Swire & Kennedy-Mayo on The Effects of Data Localization on Cybersecurity

Peter Swire (Georgia Institute of Technology) and DeBrae Kennedy-Mayo (same) have posted “The Effects of Data Localization on Cybersecurity” on SSRN. Here is the abstract:

This paper is the first systematic examination of the effects of data localization laws on cybersecurity. This paper focuses on the effects of “hard” data localization, where transfer of data is prohibited to other countries. Other “softer” versions of data localization also exist, such as where a country requires a copy of data to be stored or mirrored in the country, but transfer of the data remains lawful. The discussion includes both de jure and de facto effects, including China’s explicit laws, recent enforcement actions in the European Union, and proposed privacy legislation in India. The focus is on effects on cybersecurity defense, rather than offensive cyber measures.

Part I provides background. Part II examines privacy and non-privacy reasons driving localization laws, including examining ways that cybersecurity might either reinforce privacy or exist in tension with it. Part III addresses the research for this paper. In addition to a traditional literature review, we reviewed approximately 200 comments submitted to the European Data Protection Board in late 2020 concerning data transfers. Approximately 25% of the comments discussed data localization or a similar concept.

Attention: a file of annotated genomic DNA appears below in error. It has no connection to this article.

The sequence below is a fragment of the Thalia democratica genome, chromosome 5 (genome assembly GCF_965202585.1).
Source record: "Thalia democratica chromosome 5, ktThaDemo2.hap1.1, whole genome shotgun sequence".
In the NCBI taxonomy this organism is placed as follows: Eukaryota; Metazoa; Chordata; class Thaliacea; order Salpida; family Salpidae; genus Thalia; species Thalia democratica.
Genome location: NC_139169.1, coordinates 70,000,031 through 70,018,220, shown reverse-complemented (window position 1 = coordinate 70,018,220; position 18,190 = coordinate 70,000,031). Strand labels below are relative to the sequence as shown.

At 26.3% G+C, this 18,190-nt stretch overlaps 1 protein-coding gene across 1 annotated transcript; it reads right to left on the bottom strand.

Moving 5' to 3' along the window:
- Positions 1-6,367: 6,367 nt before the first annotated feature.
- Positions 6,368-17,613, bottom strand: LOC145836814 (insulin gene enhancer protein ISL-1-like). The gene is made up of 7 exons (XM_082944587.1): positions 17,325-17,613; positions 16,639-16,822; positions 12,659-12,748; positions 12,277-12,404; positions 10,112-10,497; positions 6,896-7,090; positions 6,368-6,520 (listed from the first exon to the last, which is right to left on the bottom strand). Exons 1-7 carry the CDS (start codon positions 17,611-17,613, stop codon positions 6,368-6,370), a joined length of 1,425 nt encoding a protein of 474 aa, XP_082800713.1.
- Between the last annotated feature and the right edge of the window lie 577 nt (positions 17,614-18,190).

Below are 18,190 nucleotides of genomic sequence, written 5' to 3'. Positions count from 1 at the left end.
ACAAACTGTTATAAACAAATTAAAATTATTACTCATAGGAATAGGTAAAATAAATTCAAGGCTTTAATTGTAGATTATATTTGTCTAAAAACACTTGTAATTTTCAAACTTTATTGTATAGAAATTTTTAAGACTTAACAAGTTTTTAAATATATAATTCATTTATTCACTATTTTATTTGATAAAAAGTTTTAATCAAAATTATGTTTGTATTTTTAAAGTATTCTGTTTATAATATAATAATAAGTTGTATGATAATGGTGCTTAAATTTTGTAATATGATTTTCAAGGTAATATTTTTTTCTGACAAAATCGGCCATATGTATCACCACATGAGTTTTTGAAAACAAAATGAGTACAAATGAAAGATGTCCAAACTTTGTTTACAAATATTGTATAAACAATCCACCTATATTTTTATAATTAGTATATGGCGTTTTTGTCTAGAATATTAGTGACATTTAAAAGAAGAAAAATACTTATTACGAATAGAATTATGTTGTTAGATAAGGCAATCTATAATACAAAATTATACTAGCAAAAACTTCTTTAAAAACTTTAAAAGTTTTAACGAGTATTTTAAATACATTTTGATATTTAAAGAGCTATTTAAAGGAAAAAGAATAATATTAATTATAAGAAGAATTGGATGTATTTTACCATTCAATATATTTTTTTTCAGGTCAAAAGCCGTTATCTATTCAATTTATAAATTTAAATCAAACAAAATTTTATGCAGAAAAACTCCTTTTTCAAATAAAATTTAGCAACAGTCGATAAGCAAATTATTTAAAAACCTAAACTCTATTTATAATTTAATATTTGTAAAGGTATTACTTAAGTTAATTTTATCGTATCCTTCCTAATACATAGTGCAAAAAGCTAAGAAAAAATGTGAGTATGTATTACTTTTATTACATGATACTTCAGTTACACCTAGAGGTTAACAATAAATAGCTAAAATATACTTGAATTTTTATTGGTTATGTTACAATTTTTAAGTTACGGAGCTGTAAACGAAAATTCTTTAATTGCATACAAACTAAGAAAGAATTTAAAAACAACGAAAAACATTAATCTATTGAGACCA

Part IV provides a new categorization of the effects of data localization on cybersecurity. First, our analysis shows that data localization would threaten an organization’s ability to achieve integrated management of cybersecurity risk. 13 of the 14 ISO 27002 controls, as well as multiple sub-controls, would be negatively affected by data localization. As a specific finding, required localization in two or more nations clearly restricts the ability to conduct integrated cybersecurity management.

Second, the analysis explains how data localization pervasively limits provision of cybersecurity-related services by third parties, a global market of roughly $200 billion currently. Notably, data localization laws supported in the name of cybersecurity often undermine cybersecurity – purchasers in the locality are deprived of best-in-breed cybersecurity services, thereby making them systematically easier targets for attackers. Third, data localization threatens non-fee cooperation on cybersecurity defense. Notably, localization undermines information sharing for cybersecurity purposes, which policy leaders have emphasized as vital to effective cybersecurity.

Finally, until and unless proponents of localization address these concerns, scholars, policymakers, and practitioners have strong reason to consider significant cybersecurity harms in any overall analysis of whether to require localization.